I met an elderly gentleman in the pharmacy waiting area the other day--for those of you civilians who don't know, the pharmacy is the military's great equalizer...I sat next to an elderly retiree who happened to be a general, and behind me was a three-star active duty Army general, waiting patiently, number in hand, for his prescription. Now, I know what this guy is making. I know what his responsibilities are. I also know he is issued more than one adjutant who will do this type of penny-ante waiting for him. Mind you, this was a working day...and a three-star waited over a half hour to get medicine. His choice. Poor use of time, if you ask me.
Anyway, I digress. The gentleman I met was a lonely and loquacious gent; at 93, he deserves my respect by merit of his age, if nothing else. He was a 1937 graduate in from an R.O.T.C. program at a major Northeastern university who had planned to go to medical school, but was commissioned just prior to that little conflict we call the Second World War. Apparently, he stayed in the Army long enough to be a general, and I imagine he had at least two or three stars, from the way he spoke.
Now, I was raised to respect my elders, and as a military spouse and a volunteer for various WWII veteran organizations, I am generally solicitous and respectful of those who served. This fellow was a young lieutenant when the War interrupted his life. Hitler's aggressions sidetracked him from his plotted path and brought him to the military brotherhood.
I write about him here because he betrayed that brotherhood.
In the course of our conversation, one-sided though it was, I listened as he spoke of his family, his service, his life experiences...
I listened as he told me of meeting Gen. Eisenhower; that the General's son had worked with him in Belgium. I listened to a lonely old man speak ungenerously of the younger Eisenhower's alcoholism; his betrayed wife. I listened to a lonely old man speak negatively of President Bush, not politically, but personally. He said he had never met President Bush.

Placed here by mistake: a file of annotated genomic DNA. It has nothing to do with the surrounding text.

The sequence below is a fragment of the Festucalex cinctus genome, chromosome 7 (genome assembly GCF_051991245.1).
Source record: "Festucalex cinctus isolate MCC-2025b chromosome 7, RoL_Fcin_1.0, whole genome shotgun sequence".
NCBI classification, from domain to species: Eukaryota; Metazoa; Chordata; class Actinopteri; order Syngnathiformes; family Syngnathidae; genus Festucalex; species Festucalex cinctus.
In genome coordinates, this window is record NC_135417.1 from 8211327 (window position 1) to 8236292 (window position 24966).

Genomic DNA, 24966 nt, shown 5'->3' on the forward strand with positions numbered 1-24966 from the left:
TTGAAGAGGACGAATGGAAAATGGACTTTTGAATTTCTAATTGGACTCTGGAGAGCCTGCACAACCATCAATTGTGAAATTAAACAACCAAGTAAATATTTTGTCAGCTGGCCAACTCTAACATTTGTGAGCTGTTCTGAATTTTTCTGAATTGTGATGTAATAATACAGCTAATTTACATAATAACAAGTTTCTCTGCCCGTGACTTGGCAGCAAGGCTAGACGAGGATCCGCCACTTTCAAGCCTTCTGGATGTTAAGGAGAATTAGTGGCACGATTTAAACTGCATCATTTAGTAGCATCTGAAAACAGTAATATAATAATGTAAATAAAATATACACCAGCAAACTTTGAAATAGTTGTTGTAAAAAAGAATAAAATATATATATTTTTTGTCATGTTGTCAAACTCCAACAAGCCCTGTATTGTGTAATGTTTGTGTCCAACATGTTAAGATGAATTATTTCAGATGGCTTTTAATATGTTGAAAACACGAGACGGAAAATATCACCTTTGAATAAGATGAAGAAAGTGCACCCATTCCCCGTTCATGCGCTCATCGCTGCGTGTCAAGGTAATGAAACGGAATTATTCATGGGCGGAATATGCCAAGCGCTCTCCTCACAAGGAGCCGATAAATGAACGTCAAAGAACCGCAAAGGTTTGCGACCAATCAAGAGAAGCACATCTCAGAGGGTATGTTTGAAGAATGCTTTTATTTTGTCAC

I listened to him speak fondly of his relationship with General Powell...and then I listened as the lonely old man spoke of how in 2003, he, with a number of other old retired generals, had worked "subversively" (his word, not mine) to undermine a sitting president and the Commander in Chief of the armed forces. He spoke of his efforts and his "behind the scenes" (his words, again, not mine) activities as he spoke secretively to the media against his own country and his own president. I listened as he spoke of acting in concert with others as he did so; specifically, that he acted in concert with other retired generals, tacitly including then-Secretary of State and fellow retired general Colin Powell.
Colin Powell, the sellout.
Colin Powell, who should have had the moral courage to resign his position as Secretary of State BEFORE acting directly against the goals of the administration.
Colin Powell, the man who endorsed a candidate based upon the color of his skin, not the content of his character.
Because of the gentelman's advanced age, I disagreed with him in soft words, while he maligned a president, admitted to near-treasonous behavior, and sold out his fellow soldiers.
I know his name, but I will not share it. I, at least, respect his service.
He has been awarded, by a gift of birth or citizenship, the freedom to hold and express his opinions as he sees fit. I respect that gift and enjoy it myself.
He earned the right to speak publicly and directly as he sees fit, by merit of his 30-plus years of service to his country in her armed forces. I respect that right and honor his service.
What he seems to have forgotten is the code of honor by which I assume he must have, at one time, lived...a code that demands that he stand behind his statements; a code that demands more of a man, more of a leader, than spreading half-truths, opinions, and outright lies to the media whilst hiding one's identity behind monikers such as "a confidential source," a "retired general," or a "group of retired generals." A code that demands a man look another in the eye in challenge, instead of whispering and plotting behind his back.
A man speaks openly, thoughtfully, and stands behind his position.
A general should abide by a code that demands respect for his Commander in Chief in a time of war.